How can I demonstrate I have this skill? To show you’re a good fit, reference a time where you faced a problem, but still pulled through and completed the project – all because you could see how your hard work would pay off in the long run.
4. Good track record
This phrase is asking candidates to demonstrate their suitability for a role by giving examples of times they’ve exemplified each requirement.
After all, anyone can say they’re good at something, but impressing the employer is all about showing your skills rather than simply stating you have them.
And whether it’s through drawing the employer’s attention to a particular job, task, or academic achievement, tailoring your application to the role is the best way to make your application stand out.
How can I demonstrate this skill? Read the job description thoroughly, and make sure your CV and/or cover letter shows genuine evidence of the skills and experience the employer is looking for. Once you’re clear on what they want, you’ll be able to tailor your application to fit within their requirements.
In other words, the employer wants their applicants to be especially focused on one of two things – details or results. The best applications will then foreground these skills accordingly.
For example, detail-oriented applicants will be able to show a meticulous work ethic, a strong attention to detail, and a good level of accuracy in everything they do.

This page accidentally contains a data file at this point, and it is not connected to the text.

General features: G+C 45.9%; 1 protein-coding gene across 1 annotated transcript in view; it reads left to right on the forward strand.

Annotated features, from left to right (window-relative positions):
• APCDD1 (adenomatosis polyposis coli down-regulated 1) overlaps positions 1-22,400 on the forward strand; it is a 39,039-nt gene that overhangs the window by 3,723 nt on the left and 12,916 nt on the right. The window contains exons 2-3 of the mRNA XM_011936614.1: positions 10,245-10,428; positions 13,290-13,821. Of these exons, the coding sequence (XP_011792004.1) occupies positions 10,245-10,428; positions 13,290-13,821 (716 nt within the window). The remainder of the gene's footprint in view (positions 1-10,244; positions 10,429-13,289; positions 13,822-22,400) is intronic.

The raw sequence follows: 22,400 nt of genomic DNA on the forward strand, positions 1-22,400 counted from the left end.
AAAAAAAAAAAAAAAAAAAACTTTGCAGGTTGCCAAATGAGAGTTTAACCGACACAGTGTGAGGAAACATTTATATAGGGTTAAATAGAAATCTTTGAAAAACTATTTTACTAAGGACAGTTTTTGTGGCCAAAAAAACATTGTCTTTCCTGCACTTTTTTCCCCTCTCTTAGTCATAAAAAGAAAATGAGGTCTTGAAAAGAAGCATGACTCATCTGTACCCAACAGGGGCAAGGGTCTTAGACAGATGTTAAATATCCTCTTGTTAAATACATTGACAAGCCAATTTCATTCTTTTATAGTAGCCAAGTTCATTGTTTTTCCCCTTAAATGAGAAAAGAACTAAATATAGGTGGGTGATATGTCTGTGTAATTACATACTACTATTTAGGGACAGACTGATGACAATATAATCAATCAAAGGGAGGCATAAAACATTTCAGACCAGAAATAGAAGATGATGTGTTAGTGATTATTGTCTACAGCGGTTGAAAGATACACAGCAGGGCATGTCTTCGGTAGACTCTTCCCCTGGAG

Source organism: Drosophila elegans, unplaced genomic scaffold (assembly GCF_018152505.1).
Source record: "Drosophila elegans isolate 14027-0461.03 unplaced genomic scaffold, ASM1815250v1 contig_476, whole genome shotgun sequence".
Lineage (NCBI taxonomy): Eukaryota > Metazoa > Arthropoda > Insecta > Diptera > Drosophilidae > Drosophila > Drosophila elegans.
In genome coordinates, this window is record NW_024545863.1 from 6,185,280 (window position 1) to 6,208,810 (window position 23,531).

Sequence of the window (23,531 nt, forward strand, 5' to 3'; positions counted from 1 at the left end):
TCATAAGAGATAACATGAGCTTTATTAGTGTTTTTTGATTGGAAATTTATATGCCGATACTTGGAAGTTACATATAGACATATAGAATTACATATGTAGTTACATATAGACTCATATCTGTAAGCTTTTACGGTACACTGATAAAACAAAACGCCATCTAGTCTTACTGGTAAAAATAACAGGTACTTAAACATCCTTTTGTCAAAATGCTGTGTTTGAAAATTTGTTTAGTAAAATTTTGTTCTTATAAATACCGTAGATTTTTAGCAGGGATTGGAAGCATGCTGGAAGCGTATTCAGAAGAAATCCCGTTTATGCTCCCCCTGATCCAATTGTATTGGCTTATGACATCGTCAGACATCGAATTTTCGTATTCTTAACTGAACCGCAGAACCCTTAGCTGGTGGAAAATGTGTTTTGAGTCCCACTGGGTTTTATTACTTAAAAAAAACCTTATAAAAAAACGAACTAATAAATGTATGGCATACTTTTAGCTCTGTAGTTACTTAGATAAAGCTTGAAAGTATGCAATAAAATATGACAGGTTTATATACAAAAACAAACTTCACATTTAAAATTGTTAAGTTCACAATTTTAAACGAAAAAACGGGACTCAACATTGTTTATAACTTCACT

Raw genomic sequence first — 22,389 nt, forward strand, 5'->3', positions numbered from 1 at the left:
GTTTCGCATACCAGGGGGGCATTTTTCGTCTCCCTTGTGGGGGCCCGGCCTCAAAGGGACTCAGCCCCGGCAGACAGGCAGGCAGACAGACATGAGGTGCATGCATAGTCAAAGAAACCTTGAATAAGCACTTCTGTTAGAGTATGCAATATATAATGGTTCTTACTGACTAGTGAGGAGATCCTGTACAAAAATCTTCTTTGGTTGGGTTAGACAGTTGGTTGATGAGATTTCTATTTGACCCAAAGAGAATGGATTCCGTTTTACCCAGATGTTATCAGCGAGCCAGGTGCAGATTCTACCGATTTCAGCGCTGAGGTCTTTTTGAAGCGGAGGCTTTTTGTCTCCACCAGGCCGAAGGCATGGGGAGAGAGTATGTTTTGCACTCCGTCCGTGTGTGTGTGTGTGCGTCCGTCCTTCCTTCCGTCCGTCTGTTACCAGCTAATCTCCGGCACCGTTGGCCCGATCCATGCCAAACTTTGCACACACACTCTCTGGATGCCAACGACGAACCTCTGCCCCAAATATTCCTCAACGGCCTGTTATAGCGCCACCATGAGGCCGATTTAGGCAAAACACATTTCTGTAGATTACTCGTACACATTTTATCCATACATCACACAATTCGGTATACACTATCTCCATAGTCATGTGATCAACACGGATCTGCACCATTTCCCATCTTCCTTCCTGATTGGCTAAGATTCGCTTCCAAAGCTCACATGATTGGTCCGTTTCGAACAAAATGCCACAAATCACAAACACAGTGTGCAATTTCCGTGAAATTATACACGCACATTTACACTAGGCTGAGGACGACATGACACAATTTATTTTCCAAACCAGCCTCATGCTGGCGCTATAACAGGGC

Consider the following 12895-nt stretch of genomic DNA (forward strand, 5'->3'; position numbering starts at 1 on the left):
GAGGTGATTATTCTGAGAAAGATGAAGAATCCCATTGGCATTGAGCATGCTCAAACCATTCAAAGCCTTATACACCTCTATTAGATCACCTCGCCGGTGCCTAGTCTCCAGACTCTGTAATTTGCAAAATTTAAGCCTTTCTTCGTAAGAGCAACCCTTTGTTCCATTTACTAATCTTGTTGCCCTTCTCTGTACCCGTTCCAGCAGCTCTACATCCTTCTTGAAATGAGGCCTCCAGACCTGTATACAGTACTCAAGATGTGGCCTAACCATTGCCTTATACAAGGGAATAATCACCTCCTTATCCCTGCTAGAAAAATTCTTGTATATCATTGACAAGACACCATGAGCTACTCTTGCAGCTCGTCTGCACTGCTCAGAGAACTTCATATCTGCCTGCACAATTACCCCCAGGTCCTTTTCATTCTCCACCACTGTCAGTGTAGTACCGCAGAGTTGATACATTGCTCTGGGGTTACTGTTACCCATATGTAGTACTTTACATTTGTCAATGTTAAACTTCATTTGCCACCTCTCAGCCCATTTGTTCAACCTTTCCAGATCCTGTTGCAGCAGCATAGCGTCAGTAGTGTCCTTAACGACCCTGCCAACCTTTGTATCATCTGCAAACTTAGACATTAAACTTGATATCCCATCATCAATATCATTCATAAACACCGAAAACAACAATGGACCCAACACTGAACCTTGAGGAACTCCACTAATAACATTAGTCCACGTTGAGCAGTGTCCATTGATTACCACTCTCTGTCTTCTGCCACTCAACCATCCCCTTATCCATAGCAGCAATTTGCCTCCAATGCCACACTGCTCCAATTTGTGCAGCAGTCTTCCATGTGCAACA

And, employers looking for goal/results-oriented candidates will want someone who’s driven, motivated, and focussed on working hard to achieve an end goal.
How can I demonstrate this skill? Use your CV and cover letter to explain your focus on the little details and/or goals, and provide examples to back up the skills you’ve gained. For example, a ‘detail-oriented’ person could discuss a project, task, or activity where they needed to use an excellent level of precision and accuracy, and ‘goal-oriented’ people will focus more on reporting the numbers.
Employers that state the salary for a job is ‘competitive’ could indicate a few things – one of which being that the salary may depend on your current skills and experience.
A similar situation is to be expected if the salary is described as ‘negotiable’, also meaning leverage will make a difference when it comes to agreeing on pay.
It may mean bringing the salary up as part the interview process yourself – so don’t be afraid to get down to the numbers as part of your questions.
How to ask about salary: It’s generally always best to ask about salary as early as you can.This might be possible during the application stage (if the employer asks you to provide your salary expectations), but if not – it’s perfectly acceptable to ask at interview stage. As long as you approach any money talk with caution, and you make sure your expectations are realistic, you should be able to get a clear idea of what the employer is willing to pay.